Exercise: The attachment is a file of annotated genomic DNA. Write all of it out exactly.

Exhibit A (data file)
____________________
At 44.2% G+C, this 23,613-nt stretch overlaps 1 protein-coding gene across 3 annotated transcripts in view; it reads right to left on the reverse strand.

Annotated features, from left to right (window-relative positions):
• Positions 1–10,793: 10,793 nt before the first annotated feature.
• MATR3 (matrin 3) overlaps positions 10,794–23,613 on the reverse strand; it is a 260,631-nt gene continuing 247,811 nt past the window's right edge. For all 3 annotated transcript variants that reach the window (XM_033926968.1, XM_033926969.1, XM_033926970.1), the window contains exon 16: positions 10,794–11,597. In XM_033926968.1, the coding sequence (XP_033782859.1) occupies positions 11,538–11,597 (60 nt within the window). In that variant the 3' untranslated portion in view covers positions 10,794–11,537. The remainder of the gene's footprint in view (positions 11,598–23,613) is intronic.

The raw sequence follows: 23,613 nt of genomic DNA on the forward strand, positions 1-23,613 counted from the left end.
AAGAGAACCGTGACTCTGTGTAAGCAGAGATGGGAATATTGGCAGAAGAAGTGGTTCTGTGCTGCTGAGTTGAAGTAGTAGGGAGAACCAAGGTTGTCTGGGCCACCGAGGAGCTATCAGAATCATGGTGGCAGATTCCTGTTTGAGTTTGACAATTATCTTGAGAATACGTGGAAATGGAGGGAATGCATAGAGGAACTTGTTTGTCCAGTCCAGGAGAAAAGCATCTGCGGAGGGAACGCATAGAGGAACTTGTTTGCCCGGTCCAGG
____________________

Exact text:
At 44.2% G+C, this 23,613-nt stretch overlaps 1 protein-coding gene across 3 annotated transcripts in view; it reads right to left on the reverse strand.

Annotated features, from left to right (window-relative positions):
• Positions 1–10,793: 10,793 nt before the first annotated feature.
• MATR3 (matrin 3) overlaps positions 10,794–23,613 on the reverse strand; it is a 260,631-nt gene continuing 247,811 nt past the window's right edge. For all 3 annotated transcript variants that reach the window (XM_033926968.1, XM_033926969.1, XM_033926970.1), the window contains exon 16: positions 10,794–11,597. In XM_033926968.1, the coding sequence (XP_033782859.1) occupies positions 11,538–11,597 (60 nt within the window). In that variant the 3' untranslated portion in view covers positions 10,794–11,537. The remainder of the gene's footprint in view (positions 11,598–23,613) is intronic.

The raw sequence follows: 23,613 nt of genomic DNA on the forward strand, positions 1-23,613 counted from the left end.
AAGAGAACCGTGACTCTGTGTAAGCAGAGATGGGAATATTGGCAGAAGAAGTGGTTCTGTGCTGCTGAGTTGAAGTAGTAGGGAGAACCAAGGTTGTCTGGGCCACCGAGGAGCTATCAGAATCATGGTGGCAGATTCCTGTTTGAGTTTGACAATTATCTTGAGAATACGTGGAAATGGAGGGAATGCATAGAGGAACTTGTTTGTCCAGTCCAGGAGAAAAGCATCTGCGGAGGGAACGCATAGAGGAACTTGTTTGCCCGGTCCAGG